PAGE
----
The Agile Calendar was built based on the Agile Manifesto (http://agilemanifesto.org/principles.html), and like the manifesto, contains 12 themes, or principals. Here I am going to go over some of the highlights. For a full view of the manifesto, and other questions you may have, I will be delivering a session called “What You Want to Know About Agile, But Are Afraid to Ask,” at our KTL User Conference 2016 in May at the Microsoft Center in Reston, Virginia.
Deliver valuable software early and continuously. If you think about it, it’s like Christmas in July, and May, and March – you see where this is going. We all channel that inner child when new releases of software come out. Make note, that we are not just adding a few lines of code, changing the color of the GUI and slapping 2.0 on the label. It needs to be valuable, contain value-added changes from the last release, and most important, be functional.
Convey information via face-to-face conversation. One of the worst ways to convey information in the IT world, happens to also be the most prevalent, email. I have often seen long email chains with significant amount of details logged as part of the development process. Agile supports an open development environment. It is highly collaborative in nature and it take a specific kind of person to make it work. By nature, developers are heads-down, headphones-on coding machines. This is effective on longer, sustained development. Here however, you need people that do peer code reviews, communicate often, and are willing to work in the team project environment.
Working software is the principal measure of progress. Not much more can be said about this. If it works, keep moving forward; if it doesn’t work, redesign, redo, remake.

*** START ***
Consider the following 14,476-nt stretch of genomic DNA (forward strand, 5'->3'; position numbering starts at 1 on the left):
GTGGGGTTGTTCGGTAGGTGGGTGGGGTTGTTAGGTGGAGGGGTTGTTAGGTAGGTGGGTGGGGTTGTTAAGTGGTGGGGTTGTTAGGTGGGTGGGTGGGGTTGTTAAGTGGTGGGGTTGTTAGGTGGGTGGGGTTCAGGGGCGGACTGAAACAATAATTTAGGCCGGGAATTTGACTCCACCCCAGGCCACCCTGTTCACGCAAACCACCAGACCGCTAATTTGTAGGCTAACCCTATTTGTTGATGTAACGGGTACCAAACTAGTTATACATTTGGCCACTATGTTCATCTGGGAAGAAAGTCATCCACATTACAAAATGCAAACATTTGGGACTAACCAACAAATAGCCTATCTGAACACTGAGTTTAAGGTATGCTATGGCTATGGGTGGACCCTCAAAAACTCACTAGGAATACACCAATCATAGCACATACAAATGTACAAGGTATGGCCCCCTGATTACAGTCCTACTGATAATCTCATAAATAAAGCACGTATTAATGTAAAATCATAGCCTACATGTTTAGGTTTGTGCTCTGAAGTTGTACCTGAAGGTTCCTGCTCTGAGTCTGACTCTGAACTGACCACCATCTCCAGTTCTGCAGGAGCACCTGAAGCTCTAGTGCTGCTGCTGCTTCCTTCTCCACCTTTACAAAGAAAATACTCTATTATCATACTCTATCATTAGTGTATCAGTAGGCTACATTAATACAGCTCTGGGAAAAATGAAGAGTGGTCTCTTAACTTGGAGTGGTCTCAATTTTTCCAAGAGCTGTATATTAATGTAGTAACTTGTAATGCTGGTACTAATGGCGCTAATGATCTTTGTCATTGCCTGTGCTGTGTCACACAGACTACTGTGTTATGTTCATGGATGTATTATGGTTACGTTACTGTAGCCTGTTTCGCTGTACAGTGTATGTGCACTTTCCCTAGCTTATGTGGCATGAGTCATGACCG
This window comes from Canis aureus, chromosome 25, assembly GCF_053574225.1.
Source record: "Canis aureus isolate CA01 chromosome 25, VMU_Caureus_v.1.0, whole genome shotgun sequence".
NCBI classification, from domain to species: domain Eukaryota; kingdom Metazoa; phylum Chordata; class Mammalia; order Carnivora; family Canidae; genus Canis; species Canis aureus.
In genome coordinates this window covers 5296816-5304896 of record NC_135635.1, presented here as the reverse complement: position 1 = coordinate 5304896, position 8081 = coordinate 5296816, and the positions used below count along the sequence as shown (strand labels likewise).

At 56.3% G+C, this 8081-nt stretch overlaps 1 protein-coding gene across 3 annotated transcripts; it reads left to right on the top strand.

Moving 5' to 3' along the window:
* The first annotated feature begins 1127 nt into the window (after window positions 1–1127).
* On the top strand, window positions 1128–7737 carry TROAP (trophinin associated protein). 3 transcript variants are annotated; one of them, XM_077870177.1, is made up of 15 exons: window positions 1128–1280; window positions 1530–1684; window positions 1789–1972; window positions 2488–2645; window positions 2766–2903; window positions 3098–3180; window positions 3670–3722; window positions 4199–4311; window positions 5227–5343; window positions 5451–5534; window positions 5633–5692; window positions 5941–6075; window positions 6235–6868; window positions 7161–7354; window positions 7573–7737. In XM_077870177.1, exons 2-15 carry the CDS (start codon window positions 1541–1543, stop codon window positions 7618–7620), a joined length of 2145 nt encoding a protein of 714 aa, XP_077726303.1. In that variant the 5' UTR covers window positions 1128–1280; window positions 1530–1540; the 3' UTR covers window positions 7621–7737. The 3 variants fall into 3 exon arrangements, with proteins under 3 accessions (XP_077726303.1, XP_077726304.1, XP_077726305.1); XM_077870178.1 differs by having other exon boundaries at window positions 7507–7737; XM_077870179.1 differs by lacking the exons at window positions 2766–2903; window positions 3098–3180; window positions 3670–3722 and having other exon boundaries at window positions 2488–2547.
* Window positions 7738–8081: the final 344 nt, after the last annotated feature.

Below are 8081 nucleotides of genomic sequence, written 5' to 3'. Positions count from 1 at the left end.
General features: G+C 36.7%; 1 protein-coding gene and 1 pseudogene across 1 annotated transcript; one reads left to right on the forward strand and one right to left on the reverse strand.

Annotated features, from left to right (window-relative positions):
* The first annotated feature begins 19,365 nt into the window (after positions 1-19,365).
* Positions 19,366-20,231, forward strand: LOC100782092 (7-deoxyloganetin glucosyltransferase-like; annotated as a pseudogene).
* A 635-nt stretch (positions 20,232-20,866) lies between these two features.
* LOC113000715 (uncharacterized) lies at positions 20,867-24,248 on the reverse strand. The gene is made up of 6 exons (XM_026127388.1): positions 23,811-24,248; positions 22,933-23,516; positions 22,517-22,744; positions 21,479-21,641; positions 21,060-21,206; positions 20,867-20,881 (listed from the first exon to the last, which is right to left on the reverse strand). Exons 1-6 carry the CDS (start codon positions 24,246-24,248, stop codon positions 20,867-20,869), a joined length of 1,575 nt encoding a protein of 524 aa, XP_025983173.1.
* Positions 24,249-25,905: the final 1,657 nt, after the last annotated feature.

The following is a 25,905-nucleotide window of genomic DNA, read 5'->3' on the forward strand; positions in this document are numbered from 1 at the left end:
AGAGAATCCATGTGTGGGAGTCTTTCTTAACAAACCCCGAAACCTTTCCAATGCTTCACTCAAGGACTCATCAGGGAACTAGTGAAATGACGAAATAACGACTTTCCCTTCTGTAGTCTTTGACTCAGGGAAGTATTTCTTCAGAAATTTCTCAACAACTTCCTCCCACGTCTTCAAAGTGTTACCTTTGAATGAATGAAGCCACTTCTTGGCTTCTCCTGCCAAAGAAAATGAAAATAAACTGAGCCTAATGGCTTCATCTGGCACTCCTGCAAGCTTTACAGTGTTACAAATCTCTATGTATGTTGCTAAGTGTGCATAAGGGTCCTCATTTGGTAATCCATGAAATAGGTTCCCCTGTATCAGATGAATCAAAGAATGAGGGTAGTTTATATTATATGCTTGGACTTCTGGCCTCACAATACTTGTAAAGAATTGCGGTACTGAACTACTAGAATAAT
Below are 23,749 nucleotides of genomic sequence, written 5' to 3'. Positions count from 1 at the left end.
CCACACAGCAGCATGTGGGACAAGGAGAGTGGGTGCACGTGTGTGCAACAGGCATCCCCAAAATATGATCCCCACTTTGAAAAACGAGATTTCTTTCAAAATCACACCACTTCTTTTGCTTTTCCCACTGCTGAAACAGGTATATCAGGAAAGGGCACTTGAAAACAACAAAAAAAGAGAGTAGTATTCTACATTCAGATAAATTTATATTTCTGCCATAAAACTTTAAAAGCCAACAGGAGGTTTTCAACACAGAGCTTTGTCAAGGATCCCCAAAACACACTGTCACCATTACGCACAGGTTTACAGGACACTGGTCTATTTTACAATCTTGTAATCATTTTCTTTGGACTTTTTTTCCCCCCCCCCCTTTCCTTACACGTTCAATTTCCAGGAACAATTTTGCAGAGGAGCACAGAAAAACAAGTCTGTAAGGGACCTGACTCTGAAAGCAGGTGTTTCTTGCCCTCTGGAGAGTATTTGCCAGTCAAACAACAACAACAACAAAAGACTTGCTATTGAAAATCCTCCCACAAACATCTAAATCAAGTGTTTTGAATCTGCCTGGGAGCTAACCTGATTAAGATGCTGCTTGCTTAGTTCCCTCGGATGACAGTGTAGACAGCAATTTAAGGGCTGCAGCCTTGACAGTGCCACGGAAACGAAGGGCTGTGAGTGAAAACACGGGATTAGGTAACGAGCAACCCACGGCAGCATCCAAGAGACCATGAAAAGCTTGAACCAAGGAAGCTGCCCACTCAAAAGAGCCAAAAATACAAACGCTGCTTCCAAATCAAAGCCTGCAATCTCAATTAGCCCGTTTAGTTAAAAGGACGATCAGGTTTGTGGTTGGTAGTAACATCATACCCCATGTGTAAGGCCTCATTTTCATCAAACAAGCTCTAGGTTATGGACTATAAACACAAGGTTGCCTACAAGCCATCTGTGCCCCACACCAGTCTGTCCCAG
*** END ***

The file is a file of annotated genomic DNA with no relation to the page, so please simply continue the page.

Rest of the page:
Develop in a sustainable way; maintain a constant pace. Even though we use the term “Sprint” as part of our project implementation, this methodology is a marathon, not a 100-yard dash. Traditionally, developers wrote thousands of lines of code for an application. On the next release they added to it, changed it, and generally stayed in the same lane, developmentally speaking. In Agile, rapid releases lead to new ideas and functions. This allows for a much more dynamic environment, which contributes to keeping interest high.
Create self-organizing teams. One of the early things we learn in project management is team building. The project manager is relied upon heavily to make sure everyone performs at pace and is getting along. It assumes the leadership is responsible for the success of the team. Here, the opposite is true. Like-minded individuals have a tendency to gravitate towards each other and form strong bonds. This also benefits the product as great designs, plans and work product tend to come from teams formed this way.
Let your team retrospect and improve their techniques. Like all projects, Agile makes room for improvement. One of the benefits here is this improvement takes place regularly, and often. At the end of each sprint, there is a review. Prioritization takes place; reprioritization takes place. Items that at one time seemed insignificant become paramount to the project. Agile is so aptly named.
These are just a few of the principals that will be covered in the session. Please contact KTL for additional information on this session or all the events scheduled for our KTL User Conference 2016.
JEFF L. CHAMBERLAIN | Project Manager
Jeff comes to KTL Solutions with an extensive background in healthcare IT, technical consulting, and telecommunications. He has been a project manager for almost 20 years holding certifications from the Project Management Institute as a Project
Management Professional, from the Management and Strategy Institute as a Six Sigma Lean Professional, and he holds a Scrum Master Certification from the Scrum Alliance. He has managed both hardware and software implementations for both the government and private sectors, in industries such as healthcare, insurance, telecommunications, staff augmentation, supply chain and shipping.
Jeff has provided training for clients globally, working in Europe, Russia, North and South America on various topics from system optimization to wireless theory and design. He possesses a bachelor’s degree in technical writing from the University of Baltimore.